Contraception is a prevention of pregnancy by interfering with normal process of fertilization, ovulation and implantation through the use of drugs, barriers, medical devices, surgical techniques.Unplanned pregnancies can be successfully prevented not only by the unhindered access to the availability of marketed products but also on the acceptability of the products and the willingness of the couple to use them. While the majority of women are motivated towards avoiding unwanted pregnancies, the use of contraceptives is still hindered by the consistency of methods used, the varying side effects and the failure rates of contraceptives.
Further, the costs associated with the consumption of contraceptives are also proving to be a major hindrance, with women in the developing economies of the world being further hurdled by existing biases against certain methods of contraception and their limited supplies.
The need for the development of innovative pregnancy prevention options has a direct impact on the dimensions of public health. It has been found that out of the 210 million pregnancies that take place annually in the world, more than 40 percent are unplanned ones. In addition to this, the HIV epidemic has furthered the cause of combining methods of contraception to the prevention of sexually transmitted infection or diseases. It can be said that research has failed to a certain extent to keep pace with the growing need for a variety of effective, safe, and acceptable methods of contraception. But ongoing investigations hold a promise of a variety of upcoming options. These include hormonal methods, chemical and mechanical barrier methods, male contraception, immune-contraceptives, and trans-cervical sterilization.
Chemical Barrier Methods
These methods can be used alone or also in combination with mechanical barriers for the provision of improvised protection against STDs or pregnancies. They can also be used as a backup in the case of failure of mechanical barriers. The ideal product, in this case, involves the product having minimal adverse effects as well minimal exposure. Many compounds which have possible antimicrobial effects and antifertility impact are being currently developed and tested.
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PRO 2000 and cellulose sulfate are the two contraceptive microbicides which are currently in the pipeline. These work by the inhibition of the functioning of sperms and also the attachment of pathogens which target epithelial cells. BufferGel, ACIDFORM gel, and Savvy are some of the other products being developed to enhance defense mechanisms from the female side.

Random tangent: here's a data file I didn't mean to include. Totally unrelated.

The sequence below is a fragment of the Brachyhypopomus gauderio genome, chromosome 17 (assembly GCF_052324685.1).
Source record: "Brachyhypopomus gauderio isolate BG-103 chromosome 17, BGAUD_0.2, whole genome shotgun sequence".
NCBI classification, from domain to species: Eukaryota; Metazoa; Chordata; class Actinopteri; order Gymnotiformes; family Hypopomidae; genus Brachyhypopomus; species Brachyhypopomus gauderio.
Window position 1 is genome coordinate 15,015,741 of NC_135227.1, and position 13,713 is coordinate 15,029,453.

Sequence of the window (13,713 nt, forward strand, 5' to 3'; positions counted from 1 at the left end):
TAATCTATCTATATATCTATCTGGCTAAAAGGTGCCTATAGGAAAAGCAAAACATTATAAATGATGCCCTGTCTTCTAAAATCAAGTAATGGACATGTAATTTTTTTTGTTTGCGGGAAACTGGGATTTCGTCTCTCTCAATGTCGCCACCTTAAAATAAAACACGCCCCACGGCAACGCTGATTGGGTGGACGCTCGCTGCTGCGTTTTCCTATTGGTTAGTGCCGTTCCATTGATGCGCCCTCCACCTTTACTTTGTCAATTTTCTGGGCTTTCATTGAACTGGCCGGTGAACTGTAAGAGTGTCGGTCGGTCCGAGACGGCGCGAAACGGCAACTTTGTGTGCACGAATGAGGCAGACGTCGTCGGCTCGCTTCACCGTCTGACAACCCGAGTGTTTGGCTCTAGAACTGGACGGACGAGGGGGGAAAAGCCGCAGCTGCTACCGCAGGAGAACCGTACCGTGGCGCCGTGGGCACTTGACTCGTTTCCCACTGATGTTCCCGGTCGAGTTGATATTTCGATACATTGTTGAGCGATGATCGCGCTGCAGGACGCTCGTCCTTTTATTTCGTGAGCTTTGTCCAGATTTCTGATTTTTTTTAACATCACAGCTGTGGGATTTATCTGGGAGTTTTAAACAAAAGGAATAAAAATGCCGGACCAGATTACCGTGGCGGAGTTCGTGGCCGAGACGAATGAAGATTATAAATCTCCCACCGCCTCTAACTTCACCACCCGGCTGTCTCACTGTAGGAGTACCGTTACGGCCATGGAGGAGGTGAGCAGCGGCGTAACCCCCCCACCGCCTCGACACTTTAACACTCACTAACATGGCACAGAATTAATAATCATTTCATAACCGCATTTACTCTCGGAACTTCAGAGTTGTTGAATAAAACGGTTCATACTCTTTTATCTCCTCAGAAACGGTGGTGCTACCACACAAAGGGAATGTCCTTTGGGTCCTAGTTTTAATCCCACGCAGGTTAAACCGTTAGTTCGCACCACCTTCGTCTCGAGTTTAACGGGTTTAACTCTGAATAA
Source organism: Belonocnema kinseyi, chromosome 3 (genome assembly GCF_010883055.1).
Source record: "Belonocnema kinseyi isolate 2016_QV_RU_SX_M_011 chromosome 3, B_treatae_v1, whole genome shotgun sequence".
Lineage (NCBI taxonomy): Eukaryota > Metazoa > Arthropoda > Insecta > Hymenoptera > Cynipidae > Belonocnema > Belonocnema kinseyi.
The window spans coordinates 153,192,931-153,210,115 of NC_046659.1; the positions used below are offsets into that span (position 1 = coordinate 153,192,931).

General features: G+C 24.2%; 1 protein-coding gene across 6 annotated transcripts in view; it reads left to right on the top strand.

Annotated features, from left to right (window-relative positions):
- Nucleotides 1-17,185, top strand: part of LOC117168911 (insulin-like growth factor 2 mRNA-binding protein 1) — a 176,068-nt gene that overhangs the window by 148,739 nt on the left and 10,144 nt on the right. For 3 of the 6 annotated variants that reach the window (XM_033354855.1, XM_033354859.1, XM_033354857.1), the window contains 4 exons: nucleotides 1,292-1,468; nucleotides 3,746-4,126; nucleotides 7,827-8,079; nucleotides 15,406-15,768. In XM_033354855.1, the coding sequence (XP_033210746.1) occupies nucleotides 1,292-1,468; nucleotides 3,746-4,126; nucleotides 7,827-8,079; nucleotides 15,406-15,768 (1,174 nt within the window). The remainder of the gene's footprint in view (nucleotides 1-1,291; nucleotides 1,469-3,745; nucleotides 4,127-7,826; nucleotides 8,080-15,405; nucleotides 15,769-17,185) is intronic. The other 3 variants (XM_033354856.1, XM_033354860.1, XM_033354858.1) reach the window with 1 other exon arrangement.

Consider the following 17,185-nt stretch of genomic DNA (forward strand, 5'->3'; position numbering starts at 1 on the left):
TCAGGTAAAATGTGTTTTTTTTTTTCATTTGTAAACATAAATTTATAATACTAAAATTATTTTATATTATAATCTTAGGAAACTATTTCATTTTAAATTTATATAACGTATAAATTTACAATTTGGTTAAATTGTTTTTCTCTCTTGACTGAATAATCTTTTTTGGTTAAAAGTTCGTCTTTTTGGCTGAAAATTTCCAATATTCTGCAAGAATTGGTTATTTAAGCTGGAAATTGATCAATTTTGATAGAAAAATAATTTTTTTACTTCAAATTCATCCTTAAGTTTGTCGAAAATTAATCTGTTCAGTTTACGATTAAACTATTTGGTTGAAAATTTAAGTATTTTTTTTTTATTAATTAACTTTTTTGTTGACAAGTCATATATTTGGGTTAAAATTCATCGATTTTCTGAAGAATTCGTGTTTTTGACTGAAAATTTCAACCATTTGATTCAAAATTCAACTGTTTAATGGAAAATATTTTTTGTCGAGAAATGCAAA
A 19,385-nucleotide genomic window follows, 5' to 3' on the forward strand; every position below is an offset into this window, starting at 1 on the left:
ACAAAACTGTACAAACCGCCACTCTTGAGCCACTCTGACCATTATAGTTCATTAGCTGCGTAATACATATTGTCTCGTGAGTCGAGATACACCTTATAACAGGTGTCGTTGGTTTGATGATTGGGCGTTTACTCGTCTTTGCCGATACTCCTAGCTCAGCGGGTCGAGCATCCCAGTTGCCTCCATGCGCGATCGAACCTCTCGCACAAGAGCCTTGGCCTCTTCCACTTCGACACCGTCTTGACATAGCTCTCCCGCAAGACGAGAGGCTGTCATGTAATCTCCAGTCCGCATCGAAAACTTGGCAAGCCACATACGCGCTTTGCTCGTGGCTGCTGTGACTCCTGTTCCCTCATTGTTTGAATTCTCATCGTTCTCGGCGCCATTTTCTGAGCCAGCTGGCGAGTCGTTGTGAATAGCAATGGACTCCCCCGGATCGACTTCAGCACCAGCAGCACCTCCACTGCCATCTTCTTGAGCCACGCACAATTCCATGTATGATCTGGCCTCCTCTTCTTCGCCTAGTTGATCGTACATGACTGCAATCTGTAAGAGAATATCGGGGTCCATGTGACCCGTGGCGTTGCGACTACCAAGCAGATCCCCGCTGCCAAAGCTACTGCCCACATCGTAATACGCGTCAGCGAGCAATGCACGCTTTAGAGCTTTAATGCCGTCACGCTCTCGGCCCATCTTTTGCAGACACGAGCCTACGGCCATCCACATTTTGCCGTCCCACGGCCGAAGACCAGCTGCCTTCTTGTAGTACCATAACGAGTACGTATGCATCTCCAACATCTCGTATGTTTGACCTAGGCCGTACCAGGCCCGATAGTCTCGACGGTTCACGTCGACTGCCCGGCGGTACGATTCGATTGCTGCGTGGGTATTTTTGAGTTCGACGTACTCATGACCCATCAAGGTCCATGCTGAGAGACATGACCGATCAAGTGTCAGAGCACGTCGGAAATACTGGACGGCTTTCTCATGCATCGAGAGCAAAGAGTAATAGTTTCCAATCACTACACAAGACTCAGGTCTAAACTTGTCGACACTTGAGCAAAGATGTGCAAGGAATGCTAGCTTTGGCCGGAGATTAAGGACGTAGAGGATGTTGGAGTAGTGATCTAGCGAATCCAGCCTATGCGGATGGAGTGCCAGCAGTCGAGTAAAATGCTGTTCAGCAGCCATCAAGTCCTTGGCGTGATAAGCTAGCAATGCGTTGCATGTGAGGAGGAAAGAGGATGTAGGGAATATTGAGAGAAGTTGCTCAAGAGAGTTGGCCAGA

Mechanical Barrier Methods
There has not been wide-spread acceptability when it comes to female-controlled methods of mechanical barrier protection, despite their unique ability for protecting and covering the cervix. There has been a huge increase in the number of new mechanical barrier being designed which substantially improvise over the conventional latex diaphragm. They have their own unique features but also share a number of features in common which include their relative ease of insertion and removal, their comfortability as they are made from medical grade silicone which also offers increased durability, and also the provision of more efficiency when compared to latex.
The SILCS intra-vaginal barrier, Lea’s Shield, FemCap, BufferGel Cup, and the Reddy Female Condom are some of the latest female mechanical barriers of contraception being developed by companies all around the world. They are expected to make female mechanical contraception affordable, comfortable and more acceptable to users globally.
Antigens that stimulate the immune system to produce antibodies that are capable of interrupting the reproductive process—immunocontraceptives—have been under investigation for a long time. The most promising is a vaccine intended to inhibit the function of human chorionic gonadotropin (hCG), a hormone necessary for the establishment of pregnancy. Several versions of the vaccine have undergone preclinical and clinical studies, but they have been mired in controversy over theoretical safety risks and potential for abuse.
The requirement for the development of methods that cater to the dual protection against STDs as well as pregnancy is increasing rapidly and most of the above mentioned products are yet to undergo clinical phase III trials. The need for dual protection has led to the re-emerging of interest in the improvisation of barrier methods. However, this renaissance is hindered by financial factors, legal concerns and political pressures which impede the research and development of novel methods of contraception.